(This, my Thursday installment of “interesting,” for lack of a better word, concerts, has gone by several different names since its inception last month, most recently “The Top 5 Shows,” but I don’t think I’ve found the right title. What I’m looking for is a catchy phrase or word that really represents what I’m trying to get across here: the fact that not all of the concerts are Fort Worth-local and that they aren’t all “top,” just –– here comes that word again –– “interesting.” Until I come up with something better, please suffer through the ambiguity.)
1.) At least David Allan Coe is … interesting. No, he’s not referencing Proust in his lyrics or composing 10-minute suites for guitar, viola, and oboe, and, yes, most of his ballads are maudlin, and his redneck-rallying songs are nothing but self-deceiving attempts to sell records and sell concert tickets, but he’s often quick with a telling detail or hummable vocal melody.
Like most folks who don’t normally listen to C&W, I got turned on to him years ago via his racist/bigoted songs that may or may not have been intended for comedic effect and that we don’t need to mention here. I’d forgotten about him until I’d moved to Fort Worth and learned that he was the uncle (or great-uncle or grandfather or cousin; I can’t remember) of Pimpadelic’s Easy Jesus Coe, another musician with a bad rap but not without good reason. Getting wasted, committing murder, waving the rebel flag, fighting, cheating, being racist/bigoted –– it might all be just another day at a TCU frat house, but for the Coes, it is/was the stuff of their music and, presumably, their lives. Whether or not Coe the elder meant his dumb songs is immaterial. As the old saying goes, “Judge the poem, not the poet.” Also, they’re now probably 30-plus-years old. In other words, don’t let his Redneck Emeritus status deter you from Willie’s 4th of July Picnic at Billy Bob’s Texas (2520 Rodeo Plaza, the Stockyards, 817-624-8118), where he’ll share the stage with a bunch of almost-as-interesting C&W artists, including Ryan Bingham, Lukas Nelson & The Promise of the Real, Charley Pride, Johnny Bush, and, of course, the picnic’s namesake. Tickets are $40-60.
2.) First, I’d like to thank the guys in Raging Boner for forcing me to do a YouTube search for a clip of them onstage. Secondly, I’m glad I went through with it. The veteran Fort Worth hardcore punks/metalists are just as loud, tight, and head-banging as they were the first time I saw them, lo, these 10-plus years ago.
Along with Huffer, whose psychedelic Trans-Am rock is nothing new but still has enough different moving parts to be distinct, and some band called Bagger, Raging Boner will play The Cellar (2916 W. Berry St., TCUland, 817-923-6116) on Saturday. No word on cover.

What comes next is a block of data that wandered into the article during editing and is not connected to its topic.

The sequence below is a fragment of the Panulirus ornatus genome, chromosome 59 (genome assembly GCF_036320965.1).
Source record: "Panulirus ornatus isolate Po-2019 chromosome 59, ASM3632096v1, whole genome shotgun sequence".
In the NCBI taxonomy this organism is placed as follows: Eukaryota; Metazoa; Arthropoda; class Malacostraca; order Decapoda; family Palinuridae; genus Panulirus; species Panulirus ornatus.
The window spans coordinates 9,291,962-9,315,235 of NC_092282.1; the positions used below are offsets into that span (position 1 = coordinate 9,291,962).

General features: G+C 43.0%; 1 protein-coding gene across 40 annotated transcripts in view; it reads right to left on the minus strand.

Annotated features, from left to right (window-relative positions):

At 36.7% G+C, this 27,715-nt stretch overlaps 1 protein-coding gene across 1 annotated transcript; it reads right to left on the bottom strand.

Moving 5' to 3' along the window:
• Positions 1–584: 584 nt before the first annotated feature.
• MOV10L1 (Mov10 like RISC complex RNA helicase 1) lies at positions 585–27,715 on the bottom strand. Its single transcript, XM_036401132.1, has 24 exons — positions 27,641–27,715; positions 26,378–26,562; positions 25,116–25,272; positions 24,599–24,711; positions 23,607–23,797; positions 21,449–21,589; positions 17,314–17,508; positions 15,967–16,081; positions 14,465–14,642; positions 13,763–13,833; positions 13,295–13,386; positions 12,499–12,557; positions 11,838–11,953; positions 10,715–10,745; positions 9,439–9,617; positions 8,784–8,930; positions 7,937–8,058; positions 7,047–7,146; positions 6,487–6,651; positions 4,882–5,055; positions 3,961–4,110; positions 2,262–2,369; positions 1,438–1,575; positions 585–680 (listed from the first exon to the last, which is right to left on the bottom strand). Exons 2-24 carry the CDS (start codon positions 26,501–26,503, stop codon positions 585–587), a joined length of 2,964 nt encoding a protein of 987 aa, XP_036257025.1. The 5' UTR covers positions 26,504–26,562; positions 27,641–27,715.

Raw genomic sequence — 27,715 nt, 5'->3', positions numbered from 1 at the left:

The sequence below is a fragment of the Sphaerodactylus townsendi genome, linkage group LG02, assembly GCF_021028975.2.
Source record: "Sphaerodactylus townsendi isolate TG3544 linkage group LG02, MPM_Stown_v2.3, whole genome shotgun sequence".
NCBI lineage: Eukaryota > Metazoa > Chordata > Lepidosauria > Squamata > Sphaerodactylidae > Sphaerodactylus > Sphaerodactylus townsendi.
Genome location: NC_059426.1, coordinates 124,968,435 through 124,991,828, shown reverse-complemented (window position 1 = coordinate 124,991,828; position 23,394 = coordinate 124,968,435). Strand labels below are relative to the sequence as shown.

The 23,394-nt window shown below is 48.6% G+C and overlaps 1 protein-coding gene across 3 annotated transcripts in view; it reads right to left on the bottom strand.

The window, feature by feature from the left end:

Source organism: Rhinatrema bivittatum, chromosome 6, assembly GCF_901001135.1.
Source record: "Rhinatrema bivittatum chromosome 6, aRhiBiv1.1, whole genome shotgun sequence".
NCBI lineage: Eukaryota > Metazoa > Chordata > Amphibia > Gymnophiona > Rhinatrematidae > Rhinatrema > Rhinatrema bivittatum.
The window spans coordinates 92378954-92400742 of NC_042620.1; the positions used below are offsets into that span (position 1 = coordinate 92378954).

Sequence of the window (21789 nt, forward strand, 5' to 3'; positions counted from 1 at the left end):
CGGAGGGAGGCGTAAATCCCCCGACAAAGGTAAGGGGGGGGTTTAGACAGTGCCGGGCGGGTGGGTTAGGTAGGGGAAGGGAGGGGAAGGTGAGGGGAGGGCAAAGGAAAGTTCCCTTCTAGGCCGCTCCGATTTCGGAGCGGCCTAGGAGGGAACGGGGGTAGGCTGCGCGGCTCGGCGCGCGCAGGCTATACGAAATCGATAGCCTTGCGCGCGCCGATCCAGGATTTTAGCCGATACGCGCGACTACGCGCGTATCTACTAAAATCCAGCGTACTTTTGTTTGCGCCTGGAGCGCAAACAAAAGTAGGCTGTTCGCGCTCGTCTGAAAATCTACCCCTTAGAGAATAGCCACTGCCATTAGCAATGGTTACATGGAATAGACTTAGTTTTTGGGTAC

3.) I know nothing about Sin Motivo but this. And “this” is awesome. The Fort Worth hardcore band plays 1919 Hemphill (817-920-9665) on Thursday with GAG, Back to Back, The Sentenced, and Prowl. Cover is $6.
This is also awesome.
4.) There are definitely tighter hardcore bands, definitely more creative ones, and definitely noisier-in-a-good-way ones, but what Denton trio Terminator 2 has that a lot of similar sounding outfits don’t is a keen ability to latch onto your ears. I’m all for experiential music, but if you’re in a hardcore/noise band, limiting your power to only the stage is very, well, limiting –– why shouldn’t a band be as diverse, dynamic, and as amenable to various platforms as what it pumps out through guitars and drums? Terminator 2 seems to understand this. Intentionally? Accidentally? Doesn’t matter. “Experience” for yourself here or on Friday with Heavy Baby Sea Slugs at Rubber Gloves Rehearsal Studios (411 E. Sycamore St., Denton, 940-387-7781). Cover is free-$3.
5.) Great show Sunday at Three Links (2704 Elm St., Dallas): San Diego’s beautiful but stupidly named The Donkeys, Denton’s rowdy The Demigs, and Dallas’ equally stupidly named American Werewolf Academy. Why does everything in contemporary indie pop have to be inverse and twee like a fucking Wes Anderson movie? Cut it out! If you’re making beautiful music, stop being deferential about your name. “The Donkeys” sounds like a washed-up No Wave band from The Bowery circa 1978 and “American Werewolf Academy” like an about-to-be-washed-up pop-punk outfit from The Woodlands. The only people you’re fooling are yourselves. Beautiful bands need beautiful names. Like My Morning Jacket. And Helio Sequence. And Calhoun. Go to this show. I don’t know what cover is.